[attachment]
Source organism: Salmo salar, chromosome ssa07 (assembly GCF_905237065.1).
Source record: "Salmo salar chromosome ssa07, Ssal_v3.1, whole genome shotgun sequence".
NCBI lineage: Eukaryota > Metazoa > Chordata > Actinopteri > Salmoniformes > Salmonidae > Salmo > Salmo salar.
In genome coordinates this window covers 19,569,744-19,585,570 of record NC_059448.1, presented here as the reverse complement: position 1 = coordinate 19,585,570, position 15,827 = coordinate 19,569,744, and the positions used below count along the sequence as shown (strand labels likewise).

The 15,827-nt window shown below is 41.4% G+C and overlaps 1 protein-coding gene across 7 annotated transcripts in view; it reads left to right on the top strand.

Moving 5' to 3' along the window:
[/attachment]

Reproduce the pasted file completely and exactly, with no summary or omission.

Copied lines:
Source organism: Salmo salar, chromosome ssa07 (assembly GCF_905237065.1).
Source record: "Salmo salar chromosome ssa07, Ssal_v3.1, whole genome shotgun sequence".
NCBI lineage: Eukaryota > Metazoa > Chordata > Actinopteri > Salmoniformes > Salmonidae > Salmo > Salmo salar.
In genome coordinates this window covers 19,569,744-19,585,570 of record NC_059448.1, presented here as the reverse complement: position 1 = coordinate 19,585,570, position 15,827 = coordinate 19,569,744, and the positions used below count along the sequence as shown (strand labels likewise).

The 15,827-nt window shown below is 41.4% G+C and overlaps 1 protein-coding gene across 7 annotated transcripts in view; it reads left to right on the top strand.

Moving 5' to 3' along the window: